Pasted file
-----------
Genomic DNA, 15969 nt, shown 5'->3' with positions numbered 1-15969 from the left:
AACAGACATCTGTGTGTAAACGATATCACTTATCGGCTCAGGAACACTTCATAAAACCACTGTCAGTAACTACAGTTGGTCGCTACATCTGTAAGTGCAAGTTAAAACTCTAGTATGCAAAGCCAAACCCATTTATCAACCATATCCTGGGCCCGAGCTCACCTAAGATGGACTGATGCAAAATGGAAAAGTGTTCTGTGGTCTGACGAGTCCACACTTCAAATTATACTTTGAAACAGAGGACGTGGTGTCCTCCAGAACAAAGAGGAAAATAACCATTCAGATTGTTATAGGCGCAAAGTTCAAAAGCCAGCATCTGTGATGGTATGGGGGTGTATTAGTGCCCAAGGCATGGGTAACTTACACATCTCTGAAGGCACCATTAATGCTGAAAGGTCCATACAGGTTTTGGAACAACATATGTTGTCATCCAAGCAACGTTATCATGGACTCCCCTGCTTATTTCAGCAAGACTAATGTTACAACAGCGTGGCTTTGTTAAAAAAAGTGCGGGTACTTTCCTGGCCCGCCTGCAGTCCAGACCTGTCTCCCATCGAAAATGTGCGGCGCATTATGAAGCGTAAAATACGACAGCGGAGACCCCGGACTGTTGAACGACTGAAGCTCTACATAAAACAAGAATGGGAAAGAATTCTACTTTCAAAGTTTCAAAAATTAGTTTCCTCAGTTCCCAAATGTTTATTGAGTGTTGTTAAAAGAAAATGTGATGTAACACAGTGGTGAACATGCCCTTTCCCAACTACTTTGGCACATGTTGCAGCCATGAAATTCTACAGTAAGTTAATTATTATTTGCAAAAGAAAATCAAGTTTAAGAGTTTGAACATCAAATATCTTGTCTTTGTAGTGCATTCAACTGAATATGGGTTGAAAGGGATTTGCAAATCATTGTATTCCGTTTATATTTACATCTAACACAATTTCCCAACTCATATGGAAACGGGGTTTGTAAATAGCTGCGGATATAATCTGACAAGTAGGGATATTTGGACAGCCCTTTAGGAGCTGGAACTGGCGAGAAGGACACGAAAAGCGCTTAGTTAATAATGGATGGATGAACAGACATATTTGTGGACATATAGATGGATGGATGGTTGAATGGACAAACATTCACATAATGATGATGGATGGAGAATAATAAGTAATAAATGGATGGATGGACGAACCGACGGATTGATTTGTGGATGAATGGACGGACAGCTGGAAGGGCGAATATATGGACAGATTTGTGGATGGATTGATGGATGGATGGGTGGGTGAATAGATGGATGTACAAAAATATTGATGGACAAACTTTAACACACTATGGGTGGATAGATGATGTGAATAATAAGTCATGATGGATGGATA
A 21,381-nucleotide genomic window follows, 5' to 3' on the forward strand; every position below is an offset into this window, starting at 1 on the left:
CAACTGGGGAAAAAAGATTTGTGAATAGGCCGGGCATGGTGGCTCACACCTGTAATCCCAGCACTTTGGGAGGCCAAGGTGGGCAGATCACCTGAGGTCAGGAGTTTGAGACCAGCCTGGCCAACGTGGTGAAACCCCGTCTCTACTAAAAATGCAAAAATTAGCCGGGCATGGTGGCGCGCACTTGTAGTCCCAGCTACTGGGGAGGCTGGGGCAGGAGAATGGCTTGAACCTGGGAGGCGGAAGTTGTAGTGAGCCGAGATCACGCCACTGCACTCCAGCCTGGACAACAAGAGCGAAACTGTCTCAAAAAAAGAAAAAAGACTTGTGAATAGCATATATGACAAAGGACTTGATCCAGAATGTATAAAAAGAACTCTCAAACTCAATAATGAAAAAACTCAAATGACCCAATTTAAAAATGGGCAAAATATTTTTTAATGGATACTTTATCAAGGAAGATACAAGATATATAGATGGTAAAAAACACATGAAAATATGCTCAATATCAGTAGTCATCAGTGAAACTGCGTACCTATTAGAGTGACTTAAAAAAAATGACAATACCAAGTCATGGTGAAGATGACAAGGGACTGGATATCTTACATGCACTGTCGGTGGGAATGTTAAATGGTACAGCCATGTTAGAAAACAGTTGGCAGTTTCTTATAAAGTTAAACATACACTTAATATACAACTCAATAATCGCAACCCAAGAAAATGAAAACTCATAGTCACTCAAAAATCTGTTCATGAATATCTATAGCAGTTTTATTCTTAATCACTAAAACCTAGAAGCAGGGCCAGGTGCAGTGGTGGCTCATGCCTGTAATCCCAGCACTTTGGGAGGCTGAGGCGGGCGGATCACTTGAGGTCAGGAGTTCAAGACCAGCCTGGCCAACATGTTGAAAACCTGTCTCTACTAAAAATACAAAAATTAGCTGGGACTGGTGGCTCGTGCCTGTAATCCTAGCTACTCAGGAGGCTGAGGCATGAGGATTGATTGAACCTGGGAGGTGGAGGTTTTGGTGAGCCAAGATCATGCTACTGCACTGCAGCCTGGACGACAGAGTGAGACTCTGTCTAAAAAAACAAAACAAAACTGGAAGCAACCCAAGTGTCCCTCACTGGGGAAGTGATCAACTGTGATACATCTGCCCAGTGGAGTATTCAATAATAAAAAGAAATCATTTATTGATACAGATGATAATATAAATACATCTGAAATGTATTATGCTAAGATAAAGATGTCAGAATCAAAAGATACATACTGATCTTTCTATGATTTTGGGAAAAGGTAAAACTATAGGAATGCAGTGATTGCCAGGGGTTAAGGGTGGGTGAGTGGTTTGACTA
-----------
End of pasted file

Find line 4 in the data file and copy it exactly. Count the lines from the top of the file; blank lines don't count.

CAACTGGGGAAAAAAGATTTGTGAATAGGCCGGGCATGGTGGCTCACACCTGTAATCCCAGCACTTTGGGAGGCCAAGGTGGGCAGATCACCTGAGGTCAGGAGTTTGAGACCAGCCTGGCCAACGTGGTGAAACCCCGTCTCTACTAAAAATGCAAAAATTAGCCGGGCATGGTGGCGCGCACTTGTAGTCCCAGCTACTGGGGAGGCTGGGGCAGGAGAATGGCTTGAACCTGGGAGGCGGAAGTTGTAGTGAGCCGAGATCACGCCACTGCACTCCAGCCTGGACAACAAGAGCGAAACTGTCTCAAAAAAAGAAAAAAGACTTGTGAATAGCATATATGACAAAGGACTTGATCCAGAATGTATAAAAAGAACTCTCAAACTCAATAATGAAAAAACTCAAATGACCCAATTTAAAAATGGGCAAAATATTTTTTAATGGATACTTTATCAAGGAAGATACAAGATATATAGATGGTAAAAAACACATGAAAATATGCTCAATATCAGTAGTCATCAGTGAAACTGCGTACCTATTAGAGTGACTTAAAAAAAATGACAATACCAAGTCATGGTGAAGATGACAAGGGACTGGATATCTTACATGCACTGTCGGTGGGAATGTTAAATGGTACAGCCATGTTAGAAAACAGTTGGCAGTTTCTTATAAAGTTAAACATACACTTAATATACAACTCAATAATCGCAACCCAAGAAAATGAAAACTCATAGTCACTCAAAAATCTGTTCATGAATATCTATAGCAGTTTTATTCTTAATCACTAAAACCTAGAAGCAGGGCCAGGTGCAGTGGTGGCTCATGCCTGTAATCCCAGCACTTTGGGAGGCTGAGGCGGGCGGATCACTTGAGGTCAGGAGTTCAAGACCAGCCTGGCCAACATGTTGAAAACCTGTCTCTACTAAAAATACAAAAATTAGCTGGGACTGGTGGCTCGTGCCTGTAATCCTAGCTACTCAGGAGGCTGAGGCATGAGGATTGATTGAACCTGGGAGGTGGAGGTTTTGGTGAGCCAAGATCATGCTACTGCACTGCAGCCTGGACGACAGAGTGAGACTCTGTCTAAAAAAACAAAACAAAACTGGAAGCAACCCAAGTGTCCCTCACTGGGGAAGTGATCAACTGTGATACATCTGCCCAGTGGAGTATTCAATAATAAAAAGAAATCATTTATTGATACAGATGATAATATAAATACATCTGAAATGTATTATGCTAAGATAAAGATGTCAGAATCAAAAGATACATACTGATCTTTCTATGATTTTGGGAAAAGGTAAAACTATAGGAATGCAGTGATTGCCAGGGGTTAAGGGTGGGTGAGTGGTTTGACTA